My experience w/ most of the terminal programs from CC's is that the majority of the courses aren't taught at the same level as the transfer courses.  They are designed to get a person directly into the workforce more in an applied fashion so it's more hands-on knowledge than the same critical thinking, research skills that supposedly you'd have with transfer coursework.

While my dh though it would be beneficial for our kids to go the route of CC -- we actually only had two do CC course-work for dual enrollment which was a fantastic option. Both were admitted into the Honor's Program while in high school and is something I would seriously look into if your CC has it.  The course-work is taken up several notches, the encourage research and presenting w/ instructors, etc. DD ended up decided to stay at CC for two years which was a good option to help her.  She did not obtain her AA because the goal was to take the gen ed coursework that she would need and her foreign languages so I helped her hand-pick all the courses to ensure that they transferred and counted for what she needed.  Since she was going to be an Early Childhood Ed major she did go ahead and take one of the science courses at the CC and then took the second science at the 4-year school because it was geared more toward teachers.  The CC Bio 101 course was not taught at the same level as the 4-year Bio 101 courses my boys had.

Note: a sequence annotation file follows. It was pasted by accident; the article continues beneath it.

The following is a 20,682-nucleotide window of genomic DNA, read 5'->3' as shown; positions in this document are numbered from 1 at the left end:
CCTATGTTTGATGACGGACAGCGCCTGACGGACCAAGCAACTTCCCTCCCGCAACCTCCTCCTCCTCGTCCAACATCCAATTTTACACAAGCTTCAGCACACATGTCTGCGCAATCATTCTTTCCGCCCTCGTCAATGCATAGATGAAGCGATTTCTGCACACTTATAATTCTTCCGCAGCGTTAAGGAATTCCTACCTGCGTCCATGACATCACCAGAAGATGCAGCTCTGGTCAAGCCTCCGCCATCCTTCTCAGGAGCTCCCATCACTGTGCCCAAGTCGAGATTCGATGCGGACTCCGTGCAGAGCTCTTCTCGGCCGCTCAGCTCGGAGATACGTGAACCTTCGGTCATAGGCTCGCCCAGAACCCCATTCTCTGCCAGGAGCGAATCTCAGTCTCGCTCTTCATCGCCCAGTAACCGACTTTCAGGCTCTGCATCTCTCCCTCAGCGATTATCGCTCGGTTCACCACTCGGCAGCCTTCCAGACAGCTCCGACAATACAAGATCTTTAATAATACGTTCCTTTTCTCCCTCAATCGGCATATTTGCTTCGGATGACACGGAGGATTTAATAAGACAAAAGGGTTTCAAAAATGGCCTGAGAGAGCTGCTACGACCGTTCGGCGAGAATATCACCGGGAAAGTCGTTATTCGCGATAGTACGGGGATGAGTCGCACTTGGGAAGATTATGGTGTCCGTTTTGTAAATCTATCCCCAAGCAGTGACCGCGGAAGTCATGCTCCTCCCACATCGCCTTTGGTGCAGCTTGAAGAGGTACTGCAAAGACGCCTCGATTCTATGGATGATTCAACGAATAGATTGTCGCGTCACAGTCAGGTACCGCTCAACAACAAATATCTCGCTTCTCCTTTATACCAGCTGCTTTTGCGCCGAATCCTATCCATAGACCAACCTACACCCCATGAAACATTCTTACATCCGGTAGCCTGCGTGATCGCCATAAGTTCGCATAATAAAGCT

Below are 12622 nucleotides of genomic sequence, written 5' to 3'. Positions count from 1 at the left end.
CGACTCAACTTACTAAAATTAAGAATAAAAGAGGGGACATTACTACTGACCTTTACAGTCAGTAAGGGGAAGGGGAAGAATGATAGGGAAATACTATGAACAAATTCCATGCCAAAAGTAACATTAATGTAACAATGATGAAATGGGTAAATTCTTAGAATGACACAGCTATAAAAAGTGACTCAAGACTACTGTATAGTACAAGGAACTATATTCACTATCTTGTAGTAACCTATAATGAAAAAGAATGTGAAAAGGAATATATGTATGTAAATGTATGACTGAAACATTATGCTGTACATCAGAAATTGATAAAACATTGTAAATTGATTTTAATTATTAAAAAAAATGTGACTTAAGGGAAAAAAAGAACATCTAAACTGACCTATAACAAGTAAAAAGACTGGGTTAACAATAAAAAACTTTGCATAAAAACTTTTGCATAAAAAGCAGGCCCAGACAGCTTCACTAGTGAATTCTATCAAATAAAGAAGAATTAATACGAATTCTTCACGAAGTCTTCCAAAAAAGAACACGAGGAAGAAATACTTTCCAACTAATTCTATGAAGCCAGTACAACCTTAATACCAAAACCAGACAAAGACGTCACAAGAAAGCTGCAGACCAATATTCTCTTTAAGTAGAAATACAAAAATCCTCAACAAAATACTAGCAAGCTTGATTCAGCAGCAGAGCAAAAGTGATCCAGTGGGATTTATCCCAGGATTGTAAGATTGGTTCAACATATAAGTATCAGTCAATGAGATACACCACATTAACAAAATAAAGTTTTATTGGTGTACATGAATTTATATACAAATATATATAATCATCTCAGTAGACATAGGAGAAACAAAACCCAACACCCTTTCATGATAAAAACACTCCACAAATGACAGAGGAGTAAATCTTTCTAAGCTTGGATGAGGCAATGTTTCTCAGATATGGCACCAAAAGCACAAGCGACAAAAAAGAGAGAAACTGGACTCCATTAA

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Mazurka
14 hours ago, tkbbmomof4 said:

You've rec'd some good advice.  I will add a little of my experience both as a former college adm at a CC and at a top state university and now as a parent.  While I love CC's and feel they are a great starting point, I do caution you to be in touch w/ any universities that your child might be interested in to see how they view science courses taken at the CC's.  My experience is that for a student wanting to pursue a science degree or wanting to look at med school, grad schools, etc. in science fields, the CC science courses are now looked down on.  In fact, I've had three med schools state that if they had students applying that had the same gpa's, same experiences, etc. but had a student that had taken their science course-work at a CC versus the student that took it at a 4-year institution they would turn down the CC student.  Our local universities have agreements w/ some of the CC's for transfer courses and while they will accept the science credits from CC's (for selected courses -- not all courses) they have noted that for students needed to take additional level science courses they tend to not be as prepared w/ the same foundational information and skills as those coming from their 4-year science courses.  

I know in SC the 4-year schools all have either a list of courses they will accept from other state schools and some even have a transfer equivalency page that allows you to select colleges throughout the US and enter the course number and see if it 1) transfers and 2) what course it transfers in as.  So you might look at some of the 4-year schools and see if they have transfer equivalency pages you could enter courses in. 

My experience w/ most of the terminal programs from CC's is that the majority of the courses aren't taught at the same level as the transfer courses.  They are designed to get a person directly into the workforce more in an applied fashion so it's more hands-on knowledge than the same critical thinking, research skills that supposedly you'd have with transfer coursework.